“Sharing” is a versatile term: it can mean making the audio available to a broad audience, or it can mean sharing with a more limited number of people. Clips can be made private, only available to those who are specifically given access. This could be a very easy way for reporters, producers and editors to trade raw audio or in-progress edits, and be able to offer feedback that’s embedded in the soundfile.
On the opposite end of the spectrum, that “sharing” can be much more broad. It only takes a simple mouse-click to share the audio file via Facebook, Twitter, Myspace, or email. Being able to post audio on social media platforms as easily as one shares photos is a big leap forward. Although audio diaries are unlikely to supplant party pix or YouTube videos as the most popular Facebook posts, you never know… Documentary audio being distributed quickly and easily from the field could certainly be at least as powerful as 140 character Tweets. But regardless of urgent breaking news, simply making it easy for audio producers to share their work, and for audiences to access these productions, could transform the way people use audio.
Podcasting has been a very successful alternative to conventional broadcast models, and SoundCloud tracks can be distributed as a podcast if desired. At the time this article is being written, the podcast functionality is still in a Beta test phase, but the procedure is simple. Each track you post can be designated as available in a variety of ways: as public or private, streaming-only or downloadable, widget enabled (to allow the SoundCloud player widget to be embedded elsewhere on the web) or not, and available to third-party apps and podcasts or not. Enabling podcasting will create an RSS feed, which allows users to subscribe, receiving new posts automatically. The set-up even walks you through submitting the feed to iTunes, which most people use to organize and listen to podcasts.
The free level of SoundCloud membership gives you an amazing amount of functionality: the major restriction is one of storage space; you can only save 120 minutes of audio at any given time. There are then progressive steps of “premium” memberships that allow additional storage, and increasing levels of customization.
There’s a comparison page with prices, here.
The smaller, more compact player widget available in the premium accounts is nice, as is the ability to adjust colors to match one’s web theme. Of course one would need to upgrade in order to host a large archive of audio, or if one were building a business around distributing audio files. Still, it’s impressive how much of the core functionality is available in the free version.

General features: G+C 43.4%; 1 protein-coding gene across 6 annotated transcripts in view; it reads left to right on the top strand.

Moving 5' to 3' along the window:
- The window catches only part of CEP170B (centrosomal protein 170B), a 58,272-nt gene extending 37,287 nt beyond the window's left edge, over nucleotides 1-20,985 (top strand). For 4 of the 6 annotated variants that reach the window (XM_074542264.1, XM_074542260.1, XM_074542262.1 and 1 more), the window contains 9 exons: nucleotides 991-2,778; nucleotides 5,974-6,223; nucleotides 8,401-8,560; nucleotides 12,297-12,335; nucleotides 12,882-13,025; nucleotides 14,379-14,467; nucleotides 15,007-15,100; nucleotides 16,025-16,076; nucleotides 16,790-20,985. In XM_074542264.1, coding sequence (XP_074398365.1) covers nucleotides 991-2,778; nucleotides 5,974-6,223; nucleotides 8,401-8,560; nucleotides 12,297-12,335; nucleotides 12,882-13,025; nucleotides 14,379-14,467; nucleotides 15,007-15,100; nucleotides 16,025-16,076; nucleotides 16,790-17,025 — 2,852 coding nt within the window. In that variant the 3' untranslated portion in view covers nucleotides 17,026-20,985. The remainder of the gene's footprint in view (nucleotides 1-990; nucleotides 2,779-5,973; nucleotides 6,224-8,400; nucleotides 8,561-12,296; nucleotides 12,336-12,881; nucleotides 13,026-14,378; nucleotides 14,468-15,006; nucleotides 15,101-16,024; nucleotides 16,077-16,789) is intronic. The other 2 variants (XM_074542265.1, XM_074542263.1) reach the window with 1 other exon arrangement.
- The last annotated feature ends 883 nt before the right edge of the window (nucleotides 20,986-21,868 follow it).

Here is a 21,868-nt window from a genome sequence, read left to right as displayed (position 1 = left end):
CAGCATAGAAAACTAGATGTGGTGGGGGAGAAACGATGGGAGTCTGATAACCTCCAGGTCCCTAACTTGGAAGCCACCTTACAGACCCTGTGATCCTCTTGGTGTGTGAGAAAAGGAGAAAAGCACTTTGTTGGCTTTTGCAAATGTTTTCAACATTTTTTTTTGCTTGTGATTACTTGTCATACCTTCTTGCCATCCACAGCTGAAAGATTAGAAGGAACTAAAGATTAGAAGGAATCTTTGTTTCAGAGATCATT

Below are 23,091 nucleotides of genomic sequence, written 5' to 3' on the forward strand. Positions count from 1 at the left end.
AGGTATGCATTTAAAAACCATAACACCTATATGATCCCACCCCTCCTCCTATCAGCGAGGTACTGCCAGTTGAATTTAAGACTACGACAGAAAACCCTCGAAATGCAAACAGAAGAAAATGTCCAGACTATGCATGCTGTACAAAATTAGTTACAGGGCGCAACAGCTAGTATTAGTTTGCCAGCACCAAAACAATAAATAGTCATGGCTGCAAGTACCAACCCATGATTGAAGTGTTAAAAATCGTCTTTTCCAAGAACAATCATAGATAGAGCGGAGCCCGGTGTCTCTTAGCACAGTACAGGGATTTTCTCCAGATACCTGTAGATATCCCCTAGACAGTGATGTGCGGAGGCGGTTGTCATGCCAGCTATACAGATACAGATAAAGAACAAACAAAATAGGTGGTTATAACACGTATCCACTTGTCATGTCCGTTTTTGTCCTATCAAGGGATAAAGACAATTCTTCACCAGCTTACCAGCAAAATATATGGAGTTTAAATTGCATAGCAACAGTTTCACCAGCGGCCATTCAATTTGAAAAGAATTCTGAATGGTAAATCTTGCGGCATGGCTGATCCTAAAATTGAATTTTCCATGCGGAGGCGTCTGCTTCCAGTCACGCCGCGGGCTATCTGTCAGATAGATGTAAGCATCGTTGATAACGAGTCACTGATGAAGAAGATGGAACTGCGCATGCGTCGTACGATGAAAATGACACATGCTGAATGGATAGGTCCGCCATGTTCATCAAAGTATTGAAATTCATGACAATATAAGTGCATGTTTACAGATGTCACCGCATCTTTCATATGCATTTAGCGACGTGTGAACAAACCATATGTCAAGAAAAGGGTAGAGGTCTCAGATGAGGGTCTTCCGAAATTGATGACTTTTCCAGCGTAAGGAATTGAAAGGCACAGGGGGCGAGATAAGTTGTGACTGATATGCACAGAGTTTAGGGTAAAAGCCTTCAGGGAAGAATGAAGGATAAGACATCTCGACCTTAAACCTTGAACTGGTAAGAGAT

Transom is free, but it takes money to make it so.
Help Transom get new work and voices to public radio by donating now.
[since this piece was written, AudioBoo has been re-branded as “AudioBoom.”]
If you need an easy way to share audio tracks on the web, especially to social media sites, SoundCloud offers a solid solution. There are other sites and applications that perform similar functions. One popular service is called Audioboo. Like SoundCloud, Audioboo offers uploading and sharing of audio files, and of course, followers can comment on the audio, although not with the time flags that Soundcoud offers. Audioboo is structured more like a social-media site: it’s easy to follow other members and receive their audio updates automatically. For better or worse, individual audio posts are referred to as “Boos” a term I can’t imagine catching-on, but then again, not so long ago, “Tweets” seemed unlikely to be embraced, so who knows? At this time, Boos are limited in length to 5 minutes or less, at least with a standard account. That makes Audioboo a great way to share concise nuggets of information, but it won’t work as a site for sharing your long-form audio documentary, unless you upgrade to a Pro account. There are some references to a “plus” account being available soon, but at press time there was only the standard account, and a Pro account targeted at developers.
It is very easy to record on your computer, or smartphone, and upload to Audioboo, then share either to the entire site, or have the audio automatically post a link to Twitter, Facebook, Posterous, FriendFeed and/or Tumblr. Boos connected with Facebook post with an attractive player. Or you can send a Boo only to one particular person; something a site representative laughingly admits is making your phone act more like a phone…
Audioboo feels like it’s set up more for sharing spontaneous short audio clips, perhaps recorded on the fly, while SoundCloud is focused more on sharing longer, more elaborate audio constructions. That said, there’s plenty of room for overlap, and either service can do both things.
It’s unclear how big of a popular phenomenon sharing audio files within a social media framework will be, but while that’s playing-out, audio producers and artists can use these services to reach listeners more easily than ever, and to gather important feedback. Both SoundCloud and Audioboo offer powerful free services, so perhaps it’s time to start sharing your audio more widely!